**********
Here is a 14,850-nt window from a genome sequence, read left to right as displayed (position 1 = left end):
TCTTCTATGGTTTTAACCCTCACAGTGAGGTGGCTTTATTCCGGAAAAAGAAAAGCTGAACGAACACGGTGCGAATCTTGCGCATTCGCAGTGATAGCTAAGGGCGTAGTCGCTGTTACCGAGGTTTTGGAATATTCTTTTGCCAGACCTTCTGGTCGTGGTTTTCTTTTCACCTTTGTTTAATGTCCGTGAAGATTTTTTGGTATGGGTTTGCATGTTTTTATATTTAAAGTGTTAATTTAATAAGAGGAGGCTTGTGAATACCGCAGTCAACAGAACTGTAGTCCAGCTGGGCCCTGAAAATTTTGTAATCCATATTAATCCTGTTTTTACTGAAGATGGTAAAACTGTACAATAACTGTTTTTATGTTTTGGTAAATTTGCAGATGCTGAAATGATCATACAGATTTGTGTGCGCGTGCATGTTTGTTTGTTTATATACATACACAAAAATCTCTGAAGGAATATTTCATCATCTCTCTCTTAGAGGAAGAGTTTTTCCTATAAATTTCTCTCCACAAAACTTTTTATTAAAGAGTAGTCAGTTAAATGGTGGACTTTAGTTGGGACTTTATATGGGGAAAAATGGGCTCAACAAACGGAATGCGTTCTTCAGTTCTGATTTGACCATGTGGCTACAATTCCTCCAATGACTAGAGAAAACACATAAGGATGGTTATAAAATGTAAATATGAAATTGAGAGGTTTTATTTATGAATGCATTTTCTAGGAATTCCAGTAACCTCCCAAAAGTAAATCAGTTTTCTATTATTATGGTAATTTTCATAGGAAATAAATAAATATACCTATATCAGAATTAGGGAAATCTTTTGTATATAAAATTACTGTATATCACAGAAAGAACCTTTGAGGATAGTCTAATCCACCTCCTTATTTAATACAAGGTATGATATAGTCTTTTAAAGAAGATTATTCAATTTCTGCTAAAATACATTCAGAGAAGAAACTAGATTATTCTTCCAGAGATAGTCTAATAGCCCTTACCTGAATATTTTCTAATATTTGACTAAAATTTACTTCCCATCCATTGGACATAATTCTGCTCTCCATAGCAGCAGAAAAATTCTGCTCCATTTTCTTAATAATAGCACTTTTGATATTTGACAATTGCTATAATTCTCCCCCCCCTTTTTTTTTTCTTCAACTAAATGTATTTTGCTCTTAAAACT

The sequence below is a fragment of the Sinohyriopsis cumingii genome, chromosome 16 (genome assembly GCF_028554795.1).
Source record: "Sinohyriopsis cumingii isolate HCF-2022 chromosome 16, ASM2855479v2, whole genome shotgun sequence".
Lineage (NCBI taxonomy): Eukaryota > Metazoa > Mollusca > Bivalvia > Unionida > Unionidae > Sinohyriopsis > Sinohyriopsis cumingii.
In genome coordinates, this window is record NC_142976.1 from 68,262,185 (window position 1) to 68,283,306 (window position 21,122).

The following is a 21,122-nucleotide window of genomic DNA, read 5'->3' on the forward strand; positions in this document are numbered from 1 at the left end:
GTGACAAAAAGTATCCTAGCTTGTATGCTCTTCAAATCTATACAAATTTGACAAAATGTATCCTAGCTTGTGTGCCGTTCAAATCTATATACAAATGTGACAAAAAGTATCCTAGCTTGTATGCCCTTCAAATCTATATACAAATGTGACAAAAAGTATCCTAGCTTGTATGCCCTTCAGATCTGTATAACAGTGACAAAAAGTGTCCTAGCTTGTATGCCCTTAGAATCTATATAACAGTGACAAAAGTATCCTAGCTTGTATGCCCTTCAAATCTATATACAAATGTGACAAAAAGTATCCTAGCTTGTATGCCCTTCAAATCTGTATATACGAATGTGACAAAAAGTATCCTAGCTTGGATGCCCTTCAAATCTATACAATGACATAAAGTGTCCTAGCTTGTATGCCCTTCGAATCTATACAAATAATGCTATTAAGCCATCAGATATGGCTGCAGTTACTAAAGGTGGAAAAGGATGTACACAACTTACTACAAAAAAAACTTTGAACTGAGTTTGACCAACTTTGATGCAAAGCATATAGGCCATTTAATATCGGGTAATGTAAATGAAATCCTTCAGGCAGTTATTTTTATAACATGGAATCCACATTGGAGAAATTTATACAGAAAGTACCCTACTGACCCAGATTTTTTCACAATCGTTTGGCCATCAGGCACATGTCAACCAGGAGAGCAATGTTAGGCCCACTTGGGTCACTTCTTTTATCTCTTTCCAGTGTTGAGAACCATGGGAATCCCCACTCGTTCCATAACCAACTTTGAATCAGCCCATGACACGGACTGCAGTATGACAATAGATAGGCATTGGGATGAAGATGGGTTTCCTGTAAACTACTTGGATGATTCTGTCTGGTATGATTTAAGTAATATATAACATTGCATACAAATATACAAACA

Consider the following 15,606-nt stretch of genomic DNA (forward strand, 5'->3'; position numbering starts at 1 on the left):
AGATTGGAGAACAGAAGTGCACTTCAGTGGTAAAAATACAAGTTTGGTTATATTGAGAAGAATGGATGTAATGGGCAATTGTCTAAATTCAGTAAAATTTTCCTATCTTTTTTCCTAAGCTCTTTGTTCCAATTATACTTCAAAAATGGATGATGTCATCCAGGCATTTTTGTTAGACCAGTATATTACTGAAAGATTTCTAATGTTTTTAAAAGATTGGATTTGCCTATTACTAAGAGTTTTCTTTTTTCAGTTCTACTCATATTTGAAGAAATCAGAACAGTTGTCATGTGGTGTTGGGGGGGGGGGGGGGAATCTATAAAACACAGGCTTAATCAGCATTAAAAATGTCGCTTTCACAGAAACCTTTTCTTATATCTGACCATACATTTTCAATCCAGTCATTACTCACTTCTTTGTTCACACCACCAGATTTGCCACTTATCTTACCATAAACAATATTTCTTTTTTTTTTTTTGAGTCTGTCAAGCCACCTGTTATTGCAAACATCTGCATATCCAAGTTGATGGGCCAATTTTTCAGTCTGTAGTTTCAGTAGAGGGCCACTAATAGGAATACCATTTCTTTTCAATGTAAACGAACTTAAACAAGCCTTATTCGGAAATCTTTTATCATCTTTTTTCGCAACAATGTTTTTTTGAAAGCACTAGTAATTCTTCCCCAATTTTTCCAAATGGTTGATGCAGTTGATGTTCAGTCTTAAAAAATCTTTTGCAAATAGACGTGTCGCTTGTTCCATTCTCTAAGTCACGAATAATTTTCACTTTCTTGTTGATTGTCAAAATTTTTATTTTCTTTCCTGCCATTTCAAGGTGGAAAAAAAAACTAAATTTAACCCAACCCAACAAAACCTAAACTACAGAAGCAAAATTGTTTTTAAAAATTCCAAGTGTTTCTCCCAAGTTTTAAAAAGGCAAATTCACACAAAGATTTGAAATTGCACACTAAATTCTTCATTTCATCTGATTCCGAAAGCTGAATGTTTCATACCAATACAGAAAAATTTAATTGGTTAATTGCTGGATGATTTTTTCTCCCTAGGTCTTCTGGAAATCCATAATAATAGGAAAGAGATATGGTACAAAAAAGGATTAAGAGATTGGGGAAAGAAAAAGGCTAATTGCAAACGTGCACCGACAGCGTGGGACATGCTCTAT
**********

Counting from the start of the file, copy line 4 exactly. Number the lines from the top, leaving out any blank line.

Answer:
Source record: "Sinohyriopsis cumingii isolate HCF-2022 chromosome 16, ASM2855479v2, whole genome shotgun sequence".